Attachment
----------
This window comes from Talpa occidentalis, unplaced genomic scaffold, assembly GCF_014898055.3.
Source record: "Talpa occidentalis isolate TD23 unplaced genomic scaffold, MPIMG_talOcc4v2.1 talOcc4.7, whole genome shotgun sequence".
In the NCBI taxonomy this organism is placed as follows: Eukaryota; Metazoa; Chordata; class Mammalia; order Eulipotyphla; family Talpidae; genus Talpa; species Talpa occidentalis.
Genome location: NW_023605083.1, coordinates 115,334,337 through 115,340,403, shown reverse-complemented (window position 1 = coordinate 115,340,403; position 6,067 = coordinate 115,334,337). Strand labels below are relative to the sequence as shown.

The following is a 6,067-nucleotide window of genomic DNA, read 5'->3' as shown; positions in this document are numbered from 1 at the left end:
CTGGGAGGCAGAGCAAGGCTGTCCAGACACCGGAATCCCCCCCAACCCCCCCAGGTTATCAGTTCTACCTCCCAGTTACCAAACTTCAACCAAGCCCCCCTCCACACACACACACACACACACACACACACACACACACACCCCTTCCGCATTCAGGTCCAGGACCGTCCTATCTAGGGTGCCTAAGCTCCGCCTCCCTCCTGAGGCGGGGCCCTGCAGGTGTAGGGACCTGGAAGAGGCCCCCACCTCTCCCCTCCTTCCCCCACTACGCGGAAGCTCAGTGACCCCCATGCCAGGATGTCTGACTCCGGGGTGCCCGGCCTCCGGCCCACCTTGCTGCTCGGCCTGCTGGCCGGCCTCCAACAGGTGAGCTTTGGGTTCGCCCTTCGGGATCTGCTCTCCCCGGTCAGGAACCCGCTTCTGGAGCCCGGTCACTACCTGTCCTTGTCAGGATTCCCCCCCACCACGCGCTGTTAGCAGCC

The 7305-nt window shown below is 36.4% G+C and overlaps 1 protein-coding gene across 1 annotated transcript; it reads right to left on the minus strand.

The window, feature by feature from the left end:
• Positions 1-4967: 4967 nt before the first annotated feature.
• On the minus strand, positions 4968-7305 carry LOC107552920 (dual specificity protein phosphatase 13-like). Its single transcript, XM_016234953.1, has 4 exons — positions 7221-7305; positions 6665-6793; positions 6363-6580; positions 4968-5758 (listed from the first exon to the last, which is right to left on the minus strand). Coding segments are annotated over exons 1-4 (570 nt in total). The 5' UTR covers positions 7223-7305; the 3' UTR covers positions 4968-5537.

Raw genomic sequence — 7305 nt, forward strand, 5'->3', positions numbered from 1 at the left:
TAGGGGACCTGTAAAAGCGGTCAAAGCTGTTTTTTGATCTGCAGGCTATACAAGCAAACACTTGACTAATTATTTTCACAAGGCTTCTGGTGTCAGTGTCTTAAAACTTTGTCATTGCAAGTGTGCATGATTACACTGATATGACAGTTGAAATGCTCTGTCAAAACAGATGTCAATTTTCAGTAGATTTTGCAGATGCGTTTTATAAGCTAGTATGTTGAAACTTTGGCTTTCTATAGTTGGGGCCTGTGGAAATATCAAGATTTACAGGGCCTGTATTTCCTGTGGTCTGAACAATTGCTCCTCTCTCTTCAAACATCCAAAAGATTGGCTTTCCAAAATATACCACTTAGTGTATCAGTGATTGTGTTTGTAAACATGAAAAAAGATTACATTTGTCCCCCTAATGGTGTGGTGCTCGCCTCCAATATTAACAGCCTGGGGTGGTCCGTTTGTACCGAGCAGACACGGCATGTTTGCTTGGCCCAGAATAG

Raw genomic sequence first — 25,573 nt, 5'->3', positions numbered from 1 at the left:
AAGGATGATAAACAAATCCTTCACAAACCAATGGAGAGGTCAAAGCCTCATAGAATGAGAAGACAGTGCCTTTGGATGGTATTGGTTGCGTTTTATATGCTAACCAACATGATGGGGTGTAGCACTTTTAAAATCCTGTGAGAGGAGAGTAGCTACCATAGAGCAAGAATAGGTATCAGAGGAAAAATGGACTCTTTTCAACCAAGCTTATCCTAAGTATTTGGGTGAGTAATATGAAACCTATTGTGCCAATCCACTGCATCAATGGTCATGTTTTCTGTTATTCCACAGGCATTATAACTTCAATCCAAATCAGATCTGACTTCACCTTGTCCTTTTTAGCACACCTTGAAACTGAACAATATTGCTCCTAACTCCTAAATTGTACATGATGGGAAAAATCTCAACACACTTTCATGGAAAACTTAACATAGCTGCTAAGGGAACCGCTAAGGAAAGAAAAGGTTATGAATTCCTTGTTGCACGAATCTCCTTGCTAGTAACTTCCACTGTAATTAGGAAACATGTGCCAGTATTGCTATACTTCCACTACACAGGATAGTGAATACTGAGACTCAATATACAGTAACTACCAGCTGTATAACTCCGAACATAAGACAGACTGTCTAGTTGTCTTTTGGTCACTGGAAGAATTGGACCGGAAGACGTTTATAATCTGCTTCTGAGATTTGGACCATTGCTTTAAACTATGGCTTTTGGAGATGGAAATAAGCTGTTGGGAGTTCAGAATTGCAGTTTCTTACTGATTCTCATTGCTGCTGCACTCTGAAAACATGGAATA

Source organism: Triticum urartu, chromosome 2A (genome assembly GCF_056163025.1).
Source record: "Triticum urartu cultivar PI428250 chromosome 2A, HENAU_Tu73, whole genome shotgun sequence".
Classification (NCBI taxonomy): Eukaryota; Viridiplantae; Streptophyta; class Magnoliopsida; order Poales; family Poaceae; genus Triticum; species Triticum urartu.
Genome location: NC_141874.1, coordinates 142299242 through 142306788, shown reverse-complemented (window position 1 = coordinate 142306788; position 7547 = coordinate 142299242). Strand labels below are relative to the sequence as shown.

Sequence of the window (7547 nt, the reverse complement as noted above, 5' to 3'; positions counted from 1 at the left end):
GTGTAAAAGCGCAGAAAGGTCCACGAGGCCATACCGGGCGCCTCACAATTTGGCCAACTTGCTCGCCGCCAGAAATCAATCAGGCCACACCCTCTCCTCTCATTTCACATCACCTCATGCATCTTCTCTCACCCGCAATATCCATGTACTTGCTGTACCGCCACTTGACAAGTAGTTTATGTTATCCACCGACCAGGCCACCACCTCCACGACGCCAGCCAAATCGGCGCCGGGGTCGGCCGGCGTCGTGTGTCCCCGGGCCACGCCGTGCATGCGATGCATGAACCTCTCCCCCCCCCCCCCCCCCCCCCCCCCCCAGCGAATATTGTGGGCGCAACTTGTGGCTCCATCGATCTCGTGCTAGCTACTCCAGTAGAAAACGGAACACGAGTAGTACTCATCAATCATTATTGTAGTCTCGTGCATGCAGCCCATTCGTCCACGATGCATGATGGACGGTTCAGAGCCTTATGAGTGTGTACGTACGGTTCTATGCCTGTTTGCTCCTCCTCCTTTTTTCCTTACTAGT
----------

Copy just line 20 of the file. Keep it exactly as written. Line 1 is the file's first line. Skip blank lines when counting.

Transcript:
GTGTAAAAGCGCAGAAAGGTCCACGAGGCCATACCGGGCGCCTCACAATTTGGCCAACTTGCTCGCCGCCAGAAATCAATCAGGCCACACCCTCTCCTCTCATTTCACATCACCTCATGCATCTTCTCTCACCCGCAATATCCATGTACTTGCTGTACCGCCACTTGACAAGTAGTTTATGTTATCCACCGACCAGGCCACCACCTCCACGACGCCAGCCAAATCGGCGCCGGGGTCGGCCGGCGTCGTGTGTCCCCGGGCCACGCCGTGCATGCGATGCATGAACCTCTCCCCCCCCCCCCCCCCCCCCCCCCCCCAGCGAATATTGTGGGCGCAACTTGTGGCTCCATCGATCTCGTGCTAGCTACTCCAGTAGAAAACGGAACACGAGTAGTACTCATCAATCATTATTGTAGTCTCGTGCATGCAGCCCATTCGTCCACGATGCATGATGGACGGTTCAGAGCCTTATGAGTGTGTACGTACGGTTCTATGCCTGTTTGCTCCTCCTCCTTTTTTCCTTACTAGT